# Does there exist continous function $f(x)$ defined on $(-\infty ; +\infty)$?

Does there exist continous function $f(x)$ such that $$f(x)=\begin{cases} \frac{m}{n} & \text{if } x \text{ is irrational,} \\ \text{irrational} & \text{if } x \text{ is rational} \end{cases}$$ I think it's impossible, as definition of that function is similar to Dirichlet Function or Thomae's function. And these functions are always discontinous somewhere. Please help, I don't know what to start with. I'm first year undergraduate

• So you want a continuous function which sends rationals to irrationals and vice versa? – Hanul Jeon Jan 30 '17 at 14:55
• What do you denote with $m/n$ ? – Yves Daoust Jan 30 '17 at 14:57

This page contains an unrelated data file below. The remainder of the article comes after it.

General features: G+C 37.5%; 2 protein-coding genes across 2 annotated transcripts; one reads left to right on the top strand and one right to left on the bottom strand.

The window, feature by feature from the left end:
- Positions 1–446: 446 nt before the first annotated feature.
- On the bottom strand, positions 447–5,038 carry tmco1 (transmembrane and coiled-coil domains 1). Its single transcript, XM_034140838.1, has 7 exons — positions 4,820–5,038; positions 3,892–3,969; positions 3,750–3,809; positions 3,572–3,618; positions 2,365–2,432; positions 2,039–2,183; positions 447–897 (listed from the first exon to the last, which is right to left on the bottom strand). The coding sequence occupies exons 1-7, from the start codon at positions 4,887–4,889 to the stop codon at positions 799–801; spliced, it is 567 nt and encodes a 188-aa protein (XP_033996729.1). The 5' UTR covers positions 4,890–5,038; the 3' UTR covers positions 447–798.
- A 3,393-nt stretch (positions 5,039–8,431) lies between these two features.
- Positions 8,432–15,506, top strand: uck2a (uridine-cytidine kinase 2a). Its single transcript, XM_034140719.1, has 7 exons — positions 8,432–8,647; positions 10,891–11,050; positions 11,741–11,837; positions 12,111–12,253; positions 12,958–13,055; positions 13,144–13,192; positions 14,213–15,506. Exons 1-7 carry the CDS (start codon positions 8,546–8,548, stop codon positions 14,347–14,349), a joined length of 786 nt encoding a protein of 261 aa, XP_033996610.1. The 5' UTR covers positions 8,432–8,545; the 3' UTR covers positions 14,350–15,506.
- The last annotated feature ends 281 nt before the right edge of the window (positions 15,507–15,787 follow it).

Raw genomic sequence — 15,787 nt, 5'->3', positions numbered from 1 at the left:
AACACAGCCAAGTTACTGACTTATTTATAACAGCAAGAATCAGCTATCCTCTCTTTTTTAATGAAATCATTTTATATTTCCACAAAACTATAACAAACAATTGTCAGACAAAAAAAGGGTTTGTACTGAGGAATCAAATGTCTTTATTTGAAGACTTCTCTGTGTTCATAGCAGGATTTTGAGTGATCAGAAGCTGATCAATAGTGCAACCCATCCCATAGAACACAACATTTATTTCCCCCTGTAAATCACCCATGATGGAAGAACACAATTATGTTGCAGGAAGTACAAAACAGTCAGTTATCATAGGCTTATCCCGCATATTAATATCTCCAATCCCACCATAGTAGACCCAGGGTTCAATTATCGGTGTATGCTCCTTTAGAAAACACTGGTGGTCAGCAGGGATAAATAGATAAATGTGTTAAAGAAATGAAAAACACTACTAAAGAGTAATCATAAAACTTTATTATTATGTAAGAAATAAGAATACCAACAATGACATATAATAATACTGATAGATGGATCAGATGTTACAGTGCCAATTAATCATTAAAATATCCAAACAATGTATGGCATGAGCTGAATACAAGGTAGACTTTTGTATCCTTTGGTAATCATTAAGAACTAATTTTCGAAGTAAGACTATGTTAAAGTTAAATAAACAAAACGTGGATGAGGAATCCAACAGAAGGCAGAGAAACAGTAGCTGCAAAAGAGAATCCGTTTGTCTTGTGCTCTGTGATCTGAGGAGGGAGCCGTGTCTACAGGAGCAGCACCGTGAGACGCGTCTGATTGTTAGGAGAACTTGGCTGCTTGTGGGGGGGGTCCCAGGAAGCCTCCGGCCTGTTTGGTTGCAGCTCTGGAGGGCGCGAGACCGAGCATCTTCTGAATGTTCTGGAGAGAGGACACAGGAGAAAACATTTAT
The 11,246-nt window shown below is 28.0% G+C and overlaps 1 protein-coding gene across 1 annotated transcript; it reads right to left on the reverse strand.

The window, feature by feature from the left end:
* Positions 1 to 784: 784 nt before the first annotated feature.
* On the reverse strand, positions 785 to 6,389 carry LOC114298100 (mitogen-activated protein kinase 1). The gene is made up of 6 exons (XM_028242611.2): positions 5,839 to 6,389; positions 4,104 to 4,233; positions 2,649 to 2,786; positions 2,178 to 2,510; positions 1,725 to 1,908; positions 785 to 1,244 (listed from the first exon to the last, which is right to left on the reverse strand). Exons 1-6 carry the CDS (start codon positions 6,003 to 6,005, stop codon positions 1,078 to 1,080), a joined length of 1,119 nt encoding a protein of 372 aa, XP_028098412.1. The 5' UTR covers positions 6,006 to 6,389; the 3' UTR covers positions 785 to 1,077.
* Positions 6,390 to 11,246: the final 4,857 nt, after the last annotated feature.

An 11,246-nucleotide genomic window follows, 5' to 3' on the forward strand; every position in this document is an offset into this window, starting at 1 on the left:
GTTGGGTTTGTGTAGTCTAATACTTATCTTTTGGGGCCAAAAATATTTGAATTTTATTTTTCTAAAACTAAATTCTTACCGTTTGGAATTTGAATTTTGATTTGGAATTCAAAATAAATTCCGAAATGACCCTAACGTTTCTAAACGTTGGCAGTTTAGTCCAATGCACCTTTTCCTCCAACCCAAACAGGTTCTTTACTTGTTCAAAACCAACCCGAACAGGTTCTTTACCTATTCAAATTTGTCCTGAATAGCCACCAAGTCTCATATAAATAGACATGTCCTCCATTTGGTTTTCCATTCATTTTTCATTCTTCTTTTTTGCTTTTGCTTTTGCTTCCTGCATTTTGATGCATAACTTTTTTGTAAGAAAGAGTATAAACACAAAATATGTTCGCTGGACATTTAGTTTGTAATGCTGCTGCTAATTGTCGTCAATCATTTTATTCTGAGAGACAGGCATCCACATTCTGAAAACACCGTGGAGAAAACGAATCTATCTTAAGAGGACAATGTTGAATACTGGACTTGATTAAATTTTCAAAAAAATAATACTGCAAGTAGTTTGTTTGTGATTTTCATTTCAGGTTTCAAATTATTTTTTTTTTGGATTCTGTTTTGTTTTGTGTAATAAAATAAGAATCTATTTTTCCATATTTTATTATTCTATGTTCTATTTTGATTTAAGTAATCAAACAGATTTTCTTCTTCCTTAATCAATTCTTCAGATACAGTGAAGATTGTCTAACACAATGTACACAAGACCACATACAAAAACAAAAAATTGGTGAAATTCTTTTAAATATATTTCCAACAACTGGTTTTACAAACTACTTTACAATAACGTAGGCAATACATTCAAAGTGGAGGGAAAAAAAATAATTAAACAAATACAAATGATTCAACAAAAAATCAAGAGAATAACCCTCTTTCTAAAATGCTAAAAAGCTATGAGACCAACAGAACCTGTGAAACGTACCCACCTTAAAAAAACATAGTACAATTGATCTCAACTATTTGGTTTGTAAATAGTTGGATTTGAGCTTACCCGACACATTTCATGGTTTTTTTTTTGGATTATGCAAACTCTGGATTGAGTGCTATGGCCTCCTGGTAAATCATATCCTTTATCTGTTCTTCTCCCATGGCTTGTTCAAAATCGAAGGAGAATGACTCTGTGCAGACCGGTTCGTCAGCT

• yes, I do. Sorry for my formulas. I started to learn LaTEX recently – ioleg19029700 Jan 30 '17 at 15:00
• $\frac{m}{n}$ is rational number – ioleg19029700 Jan 30 '17 at 15:01
• Note the proper use of \text{} in MathJax, as seen in my edit. – Michael Hardy Jan 30 '17 at 16:34

FIrst, $f$ cannot be constant, so by the intermediate value theorem, there exists an interval $[a,b]$ such that $[a,b] \subset f(\Bbb R)$ ($a < b$)
So we have $[a,b] \cap (\Bbb{R}-\Bbb{Q}) \subset f( \Bbb{Q} )$
But $\Bbb{Q}$ is countable, so $f( \Bbb{Q} )$ is countable (or finite) too. In the other hand, $[a,b] \cap (\Bbb{R}-\Bbb{Q})$ is uncountable : contradiction
Let $a$ be a rational number and take a sequence $x_n\rightarrow a$ with each $x_n$ irrational. By definition $\lim_{n\rightarrow \infty}f(x_n)=f(a)$. But then $\lim_{n\rightarrow \infty}f(x_n)=\frac{m}{n}=f(a)$, which is impossible.